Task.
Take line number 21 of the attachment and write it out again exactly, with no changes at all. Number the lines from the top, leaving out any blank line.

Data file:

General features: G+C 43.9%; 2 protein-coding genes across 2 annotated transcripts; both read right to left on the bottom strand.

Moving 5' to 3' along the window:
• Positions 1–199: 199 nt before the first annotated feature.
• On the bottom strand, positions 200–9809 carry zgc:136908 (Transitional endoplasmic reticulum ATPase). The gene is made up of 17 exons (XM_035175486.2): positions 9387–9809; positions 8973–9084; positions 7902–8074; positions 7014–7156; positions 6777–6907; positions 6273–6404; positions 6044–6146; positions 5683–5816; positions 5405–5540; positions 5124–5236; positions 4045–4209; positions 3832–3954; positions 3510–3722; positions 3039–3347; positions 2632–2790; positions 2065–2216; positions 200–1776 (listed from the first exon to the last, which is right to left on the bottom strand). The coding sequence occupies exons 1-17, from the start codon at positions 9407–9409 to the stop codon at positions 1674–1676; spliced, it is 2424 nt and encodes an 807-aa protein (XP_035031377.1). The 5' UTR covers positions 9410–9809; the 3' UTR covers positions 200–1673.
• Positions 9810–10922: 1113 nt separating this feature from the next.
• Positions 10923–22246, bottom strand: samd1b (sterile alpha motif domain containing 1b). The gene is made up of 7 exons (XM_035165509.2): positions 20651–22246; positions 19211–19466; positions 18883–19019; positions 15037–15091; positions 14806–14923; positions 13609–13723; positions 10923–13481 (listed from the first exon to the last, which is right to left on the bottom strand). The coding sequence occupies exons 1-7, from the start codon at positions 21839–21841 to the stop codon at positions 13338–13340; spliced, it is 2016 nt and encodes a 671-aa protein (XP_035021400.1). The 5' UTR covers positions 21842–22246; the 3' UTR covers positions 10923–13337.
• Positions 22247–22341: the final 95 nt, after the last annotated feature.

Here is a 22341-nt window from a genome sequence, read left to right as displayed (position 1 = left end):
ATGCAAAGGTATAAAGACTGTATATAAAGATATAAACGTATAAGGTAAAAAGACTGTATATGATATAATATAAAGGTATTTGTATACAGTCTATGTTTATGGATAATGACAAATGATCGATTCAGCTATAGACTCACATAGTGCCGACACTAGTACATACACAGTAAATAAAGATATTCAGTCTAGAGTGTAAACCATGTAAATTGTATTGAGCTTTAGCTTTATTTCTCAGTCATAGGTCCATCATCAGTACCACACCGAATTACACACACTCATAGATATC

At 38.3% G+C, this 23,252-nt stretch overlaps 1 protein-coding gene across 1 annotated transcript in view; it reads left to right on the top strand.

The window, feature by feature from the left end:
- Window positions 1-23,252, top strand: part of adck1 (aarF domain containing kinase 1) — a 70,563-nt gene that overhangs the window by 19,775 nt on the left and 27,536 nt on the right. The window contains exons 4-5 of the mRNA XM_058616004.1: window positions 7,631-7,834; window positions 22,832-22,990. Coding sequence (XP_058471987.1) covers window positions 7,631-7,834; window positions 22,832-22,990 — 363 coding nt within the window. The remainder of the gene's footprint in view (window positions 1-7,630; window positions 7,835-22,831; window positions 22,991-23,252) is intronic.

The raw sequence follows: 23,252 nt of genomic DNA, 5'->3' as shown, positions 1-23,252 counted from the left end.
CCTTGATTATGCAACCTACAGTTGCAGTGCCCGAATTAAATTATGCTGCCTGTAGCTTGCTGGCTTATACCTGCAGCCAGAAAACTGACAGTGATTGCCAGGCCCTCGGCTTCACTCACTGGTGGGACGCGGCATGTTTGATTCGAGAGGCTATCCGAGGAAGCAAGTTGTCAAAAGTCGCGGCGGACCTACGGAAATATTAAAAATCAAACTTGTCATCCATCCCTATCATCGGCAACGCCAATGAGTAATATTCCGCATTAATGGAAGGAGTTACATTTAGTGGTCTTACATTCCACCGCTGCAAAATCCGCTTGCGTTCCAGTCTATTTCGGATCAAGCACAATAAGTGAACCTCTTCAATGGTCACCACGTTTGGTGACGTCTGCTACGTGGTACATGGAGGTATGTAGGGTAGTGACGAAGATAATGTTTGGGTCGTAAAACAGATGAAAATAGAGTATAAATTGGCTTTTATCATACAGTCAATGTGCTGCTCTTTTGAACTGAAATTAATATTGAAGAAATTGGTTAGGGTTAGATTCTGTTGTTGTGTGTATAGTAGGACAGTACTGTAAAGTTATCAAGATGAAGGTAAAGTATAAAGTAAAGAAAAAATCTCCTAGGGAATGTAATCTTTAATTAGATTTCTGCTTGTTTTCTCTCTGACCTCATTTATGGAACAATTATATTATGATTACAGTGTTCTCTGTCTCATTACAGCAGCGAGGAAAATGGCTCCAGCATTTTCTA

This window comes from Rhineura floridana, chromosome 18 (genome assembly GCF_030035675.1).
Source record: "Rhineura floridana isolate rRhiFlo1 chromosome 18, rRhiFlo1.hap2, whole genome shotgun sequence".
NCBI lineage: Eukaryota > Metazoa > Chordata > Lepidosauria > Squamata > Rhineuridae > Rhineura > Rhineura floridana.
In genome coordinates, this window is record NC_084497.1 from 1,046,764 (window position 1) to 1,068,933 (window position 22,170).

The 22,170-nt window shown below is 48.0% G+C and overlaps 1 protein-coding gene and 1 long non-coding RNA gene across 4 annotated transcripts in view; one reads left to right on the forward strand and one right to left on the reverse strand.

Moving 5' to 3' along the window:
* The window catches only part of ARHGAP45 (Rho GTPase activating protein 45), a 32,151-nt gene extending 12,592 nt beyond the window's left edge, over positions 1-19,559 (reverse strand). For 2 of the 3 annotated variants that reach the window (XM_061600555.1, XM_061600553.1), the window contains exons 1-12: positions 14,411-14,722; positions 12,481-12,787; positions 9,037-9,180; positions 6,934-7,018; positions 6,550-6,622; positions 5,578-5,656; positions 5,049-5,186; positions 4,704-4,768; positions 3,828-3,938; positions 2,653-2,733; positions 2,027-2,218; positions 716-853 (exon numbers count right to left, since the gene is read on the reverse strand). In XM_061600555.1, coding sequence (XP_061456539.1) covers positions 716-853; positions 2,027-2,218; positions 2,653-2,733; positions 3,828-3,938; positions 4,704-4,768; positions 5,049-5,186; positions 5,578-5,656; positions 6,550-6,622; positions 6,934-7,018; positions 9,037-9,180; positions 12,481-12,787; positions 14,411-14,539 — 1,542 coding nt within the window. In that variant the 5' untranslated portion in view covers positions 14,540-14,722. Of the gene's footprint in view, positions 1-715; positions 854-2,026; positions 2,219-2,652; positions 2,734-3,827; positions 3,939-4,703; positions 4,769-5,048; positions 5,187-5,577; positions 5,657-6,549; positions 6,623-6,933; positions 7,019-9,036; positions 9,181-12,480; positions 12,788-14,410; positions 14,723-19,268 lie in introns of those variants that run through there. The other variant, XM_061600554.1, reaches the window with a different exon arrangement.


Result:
* The window catches only part of ARHGAP45 (Rho GTPase activating protein 45), a 32,151-nt gene extending 12,592 nt beyond the window's left edge, over positions 1-19,559 (reverse strand). For 2 of the 3 annotated variants that reach the window (XM_061600555.1, XM_061600553.1), the window contains exons 1-12: positions 14,411-14,722; positions 12,481-12,787; positions 9,037-9,180; positions 6,934-7,018; positions 6,550-6,622; positions 5,578-5,656; positions 5,049-5,186; positions 4,704-4,768; positions 3,828-3,938; positions 2,653-2,733; positions 2,027-2,218; positions 716-853 (exon numbers count right to left, since the gene is read on the reverse strand). In XM_061600555.1, coding sequence (XP_061456539.1) covers positions 716-853; positions 2,027-2,218; positions 2,653-2,733; positions 3,828-3,938; positions 4,704-4,768; positions 5,049-5,186; positions 5,578-5,656; positions 6,550-6,622; positions 6,934-7,018; positions 9,037-9,180; positions 12,481-12,787; positions 14,411-14,539 — 1,542 coding nt within the window. In that variant the 5' untranslated portion in view covers positions 14,540-14,722. Of the gene's footprint in view, positions 1-715; positions 854-2,026; positions 2,219-2,652; positions 2,734-3,827; positions 3,939-4,703; positions 4,769-5,048; positions 5,187-5,577; positions 5,657-6,549; positions 6,623-6,933; positions 7,019-9,036; positions 9,181-12,480; positions 12,788-14,410; positions 14,723-19,268 lie in introns of those variants that run through there. The other variant, XM_061600554.1, reaches the window with a different exon arrangement.